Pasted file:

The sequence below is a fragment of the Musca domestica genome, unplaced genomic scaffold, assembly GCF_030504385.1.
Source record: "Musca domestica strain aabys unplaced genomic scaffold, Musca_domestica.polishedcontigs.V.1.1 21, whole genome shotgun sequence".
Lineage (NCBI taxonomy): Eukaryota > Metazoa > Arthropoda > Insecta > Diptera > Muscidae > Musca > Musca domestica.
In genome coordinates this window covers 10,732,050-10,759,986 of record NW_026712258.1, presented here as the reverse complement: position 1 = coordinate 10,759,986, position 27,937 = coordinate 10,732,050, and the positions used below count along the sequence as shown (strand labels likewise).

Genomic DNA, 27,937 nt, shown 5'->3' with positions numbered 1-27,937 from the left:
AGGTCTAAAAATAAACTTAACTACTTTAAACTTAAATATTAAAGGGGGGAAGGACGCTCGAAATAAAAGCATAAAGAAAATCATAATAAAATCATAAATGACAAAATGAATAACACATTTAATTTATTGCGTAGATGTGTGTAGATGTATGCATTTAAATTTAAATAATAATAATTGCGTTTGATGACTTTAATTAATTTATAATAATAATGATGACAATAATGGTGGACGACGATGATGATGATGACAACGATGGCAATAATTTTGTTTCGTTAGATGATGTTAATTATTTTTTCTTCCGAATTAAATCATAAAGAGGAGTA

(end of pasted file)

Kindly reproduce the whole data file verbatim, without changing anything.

The sequence below is a fragment of the Musca domestica genome, unplaced genomic scaffold, assembly GCF_030504385.1.
Source record: "Musca domestica strain aabys unplaced genomic scaffold, Musca_domestica.polishedcontigs.V.1.1 21, whole genome shotgun sequence".
Lineage (NCBI taxonomy): Eukaryota > Metazoa > Arthropoda > Insecta > Diptera > Muscidae > Musca > Musca domestica.
In genome coordinates this window covers 10,732,050-10,759,986 of record NW_026712258.1, presented here as the reverse complement: position 1 = coordinate 10,759,986, position 27,937 = coordinate 10,732,050, and the positions used below count along the sequence as shown (strand labels likewise).

Genomic DNA, 27,937 nt, shown 5'->3' with positions numbered 1-27,937 from the left:
AGGTCTAAAAATAAACTTAACTACTTTAAACTTAAATATTAAAGGGGGGAAGGACGCTCGAAATAAAAGCATAAAGAAAATCATAATAAAATCATAAATGACAAAATGAATAACACATTTAATTTATTGCGTAGATGTGTGTAGATGTATGCATTTAAATTTAAATAATAATAATTGCGTTTGATGACTTTAATTAATTTATAATAATAATGATGACAATAATGGTGGACGACGATGATGATGATGACAACGATGGCAATAATTTTGTTTCGTTAGATGATGTTAATTATTTTTTCTTCCGAATTAAATCATAAAGAGGAGTA